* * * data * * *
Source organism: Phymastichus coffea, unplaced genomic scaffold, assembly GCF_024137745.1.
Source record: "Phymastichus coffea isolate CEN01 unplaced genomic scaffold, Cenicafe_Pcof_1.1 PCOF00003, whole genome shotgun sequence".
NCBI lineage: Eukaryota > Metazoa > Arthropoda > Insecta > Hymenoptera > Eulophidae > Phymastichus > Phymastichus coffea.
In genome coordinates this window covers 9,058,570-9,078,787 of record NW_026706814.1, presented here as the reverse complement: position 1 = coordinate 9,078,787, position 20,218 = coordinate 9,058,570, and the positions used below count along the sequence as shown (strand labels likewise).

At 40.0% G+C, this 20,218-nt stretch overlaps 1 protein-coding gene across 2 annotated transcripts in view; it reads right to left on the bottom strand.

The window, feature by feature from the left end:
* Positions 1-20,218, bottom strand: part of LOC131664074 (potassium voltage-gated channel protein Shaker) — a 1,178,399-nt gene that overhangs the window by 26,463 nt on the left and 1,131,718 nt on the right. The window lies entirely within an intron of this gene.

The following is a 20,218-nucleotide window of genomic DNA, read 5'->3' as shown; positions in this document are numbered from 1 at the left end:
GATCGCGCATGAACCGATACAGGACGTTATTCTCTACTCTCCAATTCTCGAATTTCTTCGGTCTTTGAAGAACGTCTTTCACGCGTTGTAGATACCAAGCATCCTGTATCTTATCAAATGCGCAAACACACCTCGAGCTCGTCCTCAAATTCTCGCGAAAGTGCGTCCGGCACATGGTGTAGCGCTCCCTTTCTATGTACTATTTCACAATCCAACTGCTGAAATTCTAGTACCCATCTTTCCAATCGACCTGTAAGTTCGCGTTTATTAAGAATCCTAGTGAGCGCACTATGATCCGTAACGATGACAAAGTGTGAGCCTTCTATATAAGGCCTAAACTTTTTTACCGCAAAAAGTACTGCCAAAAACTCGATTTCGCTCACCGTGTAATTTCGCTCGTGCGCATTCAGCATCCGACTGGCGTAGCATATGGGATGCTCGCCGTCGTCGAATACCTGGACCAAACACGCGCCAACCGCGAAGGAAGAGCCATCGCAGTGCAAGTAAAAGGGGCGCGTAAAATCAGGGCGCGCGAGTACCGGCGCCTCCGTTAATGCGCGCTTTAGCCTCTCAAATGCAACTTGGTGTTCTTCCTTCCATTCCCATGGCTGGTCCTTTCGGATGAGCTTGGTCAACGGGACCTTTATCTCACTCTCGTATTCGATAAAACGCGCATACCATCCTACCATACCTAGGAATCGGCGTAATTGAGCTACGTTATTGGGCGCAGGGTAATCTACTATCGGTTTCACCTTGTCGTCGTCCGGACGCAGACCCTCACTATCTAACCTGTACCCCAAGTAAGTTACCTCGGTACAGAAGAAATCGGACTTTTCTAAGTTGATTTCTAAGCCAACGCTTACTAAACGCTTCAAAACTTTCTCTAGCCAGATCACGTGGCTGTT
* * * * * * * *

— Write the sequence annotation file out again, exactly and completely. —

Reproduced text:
Source organism: Phymastichus coffea, unplaced genomic scaffold, assembly GCF_024137745.1.
Source record: "Phymastichus coffea isolate CEN01 unplaced genomic scaffold, Cenicafe_Pcof_1.1 PCOF00003, whole genome shotgun sequence".
NCBI lineage: Eukaryota > Metazoa > Arthropoda > Insecta > Hymenoptera > Eulophidae > Phymastichus > Phymastichus coffea.
In genome coordinates this window covers 9,058,570-9,078,787 of record NW_026706814.1, presented here as the reverse complement: position 1 = coordinate 9,078,787, position 20,218 = coordinate 9,058,570, and the positions used below count along the sequence as shown (strand labels likewise).

At 40.0% G+C, this 20,218-nt stretch overlaps 1 protein-coding gene across 2 annotated transcripts in view; it reads right to left on the bottom strand.

The window, feature by feature from the left end:
* Positions 1-20,218, bottom strand: part of LOC131664074 (potassium voltage-gated channel protein Shaker) — a 1,178,399-nt gene that overhangs the window by 26,463 nt on the left and 1,131,718 nt on the right. The window lies entirely within an intron of this gene.

The following is a 20,218-nucleotide window of genomic DNA, read 5'->3' as shown; positions in this document are numbered from 1 at the left end:
GATCGCGCATGAACCGATACAGGACGTTATTCTCTACTCTCCAATTCTCGAATTTCTTCGGTCTTTGAAGAACGTCTTTCACGCGTTGTAGATACCAAGCATCCTGTATCTTATCAAATGCGCAAACACACCTCGAGCTCGTCCTCAAATTCTCGCGAAAGTGCGTCCGGCACATGGTGTAGCGCTCCCTTTCTATGTACTATTTCACAATCCAACTGCTGAAATTCTAGTACCCATCTTTCCAATCGACCTGTAAGTTCGCGTTTATTAAGAATCCTAGTGAGCGCACTATGATCCGTAACGATGACAAAGTGTGAGCCTTCTATATAAGGCCTAAACTTTTTTACCGCAAAAAGTACTGCCAAAAACTCGATTTCGCTCACCGTGTAATTTCGCTCGTGCGCATTCAGCATCCGACTGGCGTAGCATATGGGATGCTCGCCGTCGTCGAATACCTGGACCAAACACGCGCCAACCGCGAAGGAAGAGCCATCGCAGTGCAAGTAAAAGGGGCGCGTAAAATCAGGGCGCGCGAGTACCGGCGCCTCCGTTAATGCGCGCTTTAGCCTCTCAAATGCAACTTGGTGTTCTTCCTTCCATTCCCATGGCTGGTCCTTTCGGATGAGCTTGGTCAACGGGACCTTTATCTCACTCTCGTATTCGATAAAACGCGCATACCATCCTACCATACCTAGGAATCGGCGTAATTGAGCTACGTTATTGGGCGCAGGGTAATCTACTATCGGTTTCACCTTGTCGTCGTCCGGACGCAGACCCTCACTATCTAACCTGTACCCCAAGTAAGTTACCTCGGTACAGAAGAAATCGGACTTTTCTAAGTTGATTTCTAAGCCAACGCTTACTAAACGCTTCAAAACTTTCTCTAGCCAGATCACGTGGCTGTT